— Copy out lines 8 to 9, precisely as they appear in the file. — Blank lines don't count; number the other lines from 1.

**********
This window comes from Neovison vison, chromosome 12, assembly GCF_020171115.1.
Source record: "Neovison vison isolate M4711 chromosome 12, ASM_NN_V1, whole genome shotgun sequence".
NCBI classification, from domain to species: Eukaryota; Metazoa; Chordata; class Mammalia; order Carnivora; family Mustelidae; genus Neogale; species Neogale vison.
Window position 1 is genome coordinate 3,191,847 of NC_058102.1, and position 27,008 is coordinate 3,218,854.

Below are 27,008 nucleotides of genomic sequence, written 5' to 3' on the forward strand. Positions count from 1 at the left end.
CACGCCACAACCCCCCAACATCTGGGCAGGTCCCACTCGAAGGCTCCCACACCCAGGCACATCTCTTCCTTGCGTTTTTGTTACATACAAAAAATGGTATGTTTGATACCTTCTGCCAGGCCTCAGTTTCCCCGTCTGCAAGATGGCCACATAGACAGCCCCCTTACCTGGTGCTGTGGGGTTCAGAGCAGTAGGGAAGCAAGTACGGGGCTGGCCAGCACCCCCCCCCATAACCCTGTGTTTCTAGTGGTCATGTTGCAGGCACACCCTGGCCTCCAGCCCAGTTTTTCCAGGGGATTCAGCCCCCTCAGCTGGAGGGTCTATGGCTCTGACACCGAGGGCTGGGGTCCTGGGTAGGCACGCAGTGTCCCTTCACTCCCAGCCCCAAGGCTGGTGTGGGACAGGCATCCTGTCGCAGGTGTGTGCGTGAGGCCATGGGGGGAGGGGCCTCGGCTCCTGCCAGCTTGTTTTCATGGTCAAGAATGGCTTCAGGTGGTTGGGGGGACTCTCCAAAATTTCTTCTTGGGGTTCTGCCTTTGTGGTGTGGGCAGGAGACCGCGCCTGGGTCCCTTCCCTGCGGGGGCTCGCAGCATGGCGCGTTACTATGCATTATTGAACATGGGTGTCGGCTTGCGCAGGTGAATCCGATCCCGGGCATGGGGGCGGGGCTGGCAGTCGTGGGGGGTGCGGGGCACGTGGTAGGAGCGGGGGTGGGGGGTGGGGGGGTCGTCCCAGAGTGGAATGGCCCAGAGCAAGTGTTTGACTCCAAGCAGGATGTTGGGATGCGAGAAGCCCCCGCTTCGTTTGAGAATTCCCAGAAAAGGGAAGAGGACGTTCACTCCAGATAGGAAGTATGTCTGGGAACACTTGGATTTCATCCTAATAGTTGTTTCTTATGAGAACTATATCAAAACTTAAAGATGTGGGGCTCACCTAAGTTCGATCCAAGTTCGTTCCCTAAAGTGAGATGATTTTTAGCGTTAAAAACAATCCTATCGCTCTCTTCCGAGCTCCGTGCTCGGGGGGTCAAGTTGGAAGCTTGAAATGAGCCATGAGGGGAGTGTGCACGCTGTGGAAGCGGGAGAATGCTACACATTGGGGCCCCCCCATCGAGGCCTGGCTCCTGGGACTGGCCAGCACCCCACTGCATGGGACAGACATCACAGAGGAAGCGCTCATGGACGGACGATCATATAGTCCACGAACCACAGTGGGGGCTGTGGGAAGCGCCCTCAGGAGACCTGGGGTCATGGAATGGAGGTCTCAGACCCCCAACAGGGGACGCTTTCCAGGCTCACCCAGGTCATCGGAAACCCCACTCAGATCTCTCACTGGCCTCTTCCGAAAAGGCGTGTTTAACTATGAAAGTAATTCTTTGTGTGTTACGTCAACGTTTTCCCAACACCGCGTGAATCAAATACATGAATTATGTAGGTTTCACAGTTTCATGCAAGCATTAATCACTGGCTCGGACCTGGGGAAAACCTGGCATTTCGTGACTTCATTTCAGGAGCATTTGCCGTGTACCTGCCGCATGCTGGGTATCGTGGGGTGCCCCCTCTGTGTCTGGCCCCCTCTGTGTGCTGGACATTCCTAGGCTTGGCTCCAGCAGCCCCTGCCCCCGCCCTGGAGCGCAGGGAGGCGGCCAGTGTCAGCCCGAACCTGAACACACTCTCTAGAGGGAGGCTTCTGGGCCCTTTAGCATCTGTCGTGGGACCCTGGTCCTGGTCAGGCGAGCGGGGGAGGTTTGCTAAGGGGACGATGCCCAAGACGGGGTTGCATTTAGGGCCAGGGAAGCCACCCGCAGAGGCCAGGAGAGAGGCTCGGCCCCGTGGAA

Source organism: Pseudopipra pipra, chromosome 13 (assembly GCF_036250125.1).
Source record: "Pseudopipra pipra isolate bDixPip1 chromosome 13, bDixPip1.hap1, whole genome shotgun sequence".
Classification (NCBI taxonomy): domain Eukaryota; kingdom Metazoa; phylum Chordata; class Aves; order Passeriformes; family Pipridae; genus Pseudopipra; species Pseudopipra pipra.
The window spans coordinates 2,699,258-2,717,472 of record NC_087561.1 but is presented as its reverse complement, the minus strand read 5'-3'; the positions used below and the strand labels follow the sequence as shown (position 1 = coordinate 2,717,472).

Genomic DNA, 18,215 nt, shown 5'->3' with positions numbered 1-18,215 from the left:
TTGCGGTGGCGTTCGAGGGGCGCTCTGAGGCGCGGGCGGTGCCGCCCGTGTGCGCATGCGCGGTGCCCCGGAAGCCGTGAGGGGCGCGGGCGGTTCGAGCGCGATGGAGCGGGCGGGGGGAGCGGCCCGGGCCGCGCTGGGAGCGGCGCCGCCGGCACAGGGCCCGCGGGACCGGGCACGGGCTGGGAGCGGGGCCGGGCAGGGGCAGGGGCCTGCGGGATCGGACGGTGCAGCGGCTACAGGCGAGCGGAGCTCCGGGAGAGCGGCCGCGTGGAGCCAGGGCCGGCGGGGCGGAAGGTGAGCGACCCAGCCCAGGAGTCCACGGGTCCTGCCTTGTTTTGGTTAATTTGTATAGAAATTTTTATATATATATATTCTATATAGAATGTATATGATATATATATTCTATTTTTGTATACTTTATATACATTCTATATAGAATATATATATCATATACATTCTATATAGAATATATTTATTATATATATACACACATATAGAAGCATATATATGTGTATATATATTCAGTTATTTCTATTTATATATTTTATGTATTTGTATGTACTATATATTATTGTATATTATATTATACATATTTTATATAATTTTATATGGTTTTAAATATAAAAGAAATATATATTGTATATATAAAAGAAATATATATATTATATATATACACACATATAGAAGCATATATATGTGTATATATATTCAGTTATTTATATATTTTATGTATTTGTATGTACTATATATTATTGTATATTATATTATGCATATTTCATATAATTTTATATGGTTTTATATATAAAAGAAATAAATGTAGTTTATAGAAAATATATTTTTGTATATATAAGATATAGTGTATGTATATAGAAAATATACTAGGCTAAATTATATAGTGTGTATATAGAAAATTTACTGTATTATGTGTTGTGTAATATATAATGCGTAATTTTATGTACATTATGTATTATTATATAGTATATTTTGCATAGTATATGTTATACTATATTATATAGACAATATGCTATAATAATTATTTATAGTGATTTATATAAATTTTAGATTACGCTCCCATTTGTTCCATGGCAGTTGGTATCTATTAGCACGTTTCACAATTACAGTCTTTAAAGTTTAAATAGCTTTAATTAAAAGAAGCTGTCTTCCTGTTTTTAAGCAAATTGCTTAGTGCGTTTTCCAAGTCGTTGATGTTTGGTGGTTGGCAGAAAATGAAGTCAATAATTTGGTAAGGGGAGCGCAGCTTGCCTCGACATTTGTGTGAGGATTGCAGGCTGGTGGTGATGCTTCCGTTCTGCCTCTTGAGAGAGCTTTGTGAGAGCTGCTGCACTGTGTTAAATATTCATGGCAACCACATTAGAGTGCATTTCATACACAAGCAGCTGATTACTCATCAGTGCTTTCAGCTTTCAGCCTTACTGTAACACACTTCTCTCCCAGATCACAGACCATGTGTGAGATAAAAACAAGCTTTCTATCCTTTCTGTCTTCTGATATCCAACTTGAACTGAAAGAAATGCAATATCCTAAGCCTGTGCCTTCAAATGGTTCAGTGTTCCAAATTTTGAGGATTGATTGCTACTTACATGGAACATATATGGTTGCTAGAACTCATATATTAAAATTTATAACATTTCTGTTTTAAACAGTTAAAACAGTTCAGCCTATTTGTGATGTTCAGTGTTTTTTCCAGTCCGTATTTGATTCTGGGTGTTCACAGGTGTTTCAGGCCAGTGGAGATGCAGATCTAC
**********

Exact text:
Source record: "Pseudopipra pipra isolate bDixPip1 chromosome 13, bDixPip1.hap1, whole genome shotgun sequence".
Classification (NCBI taxonomy): domain Eukaryota; kingdom Metazoa; phylum Chordata; class Aves; order Passeriformes; family Pipridae; genus Pseudopipra; species Pseudopipra pipra.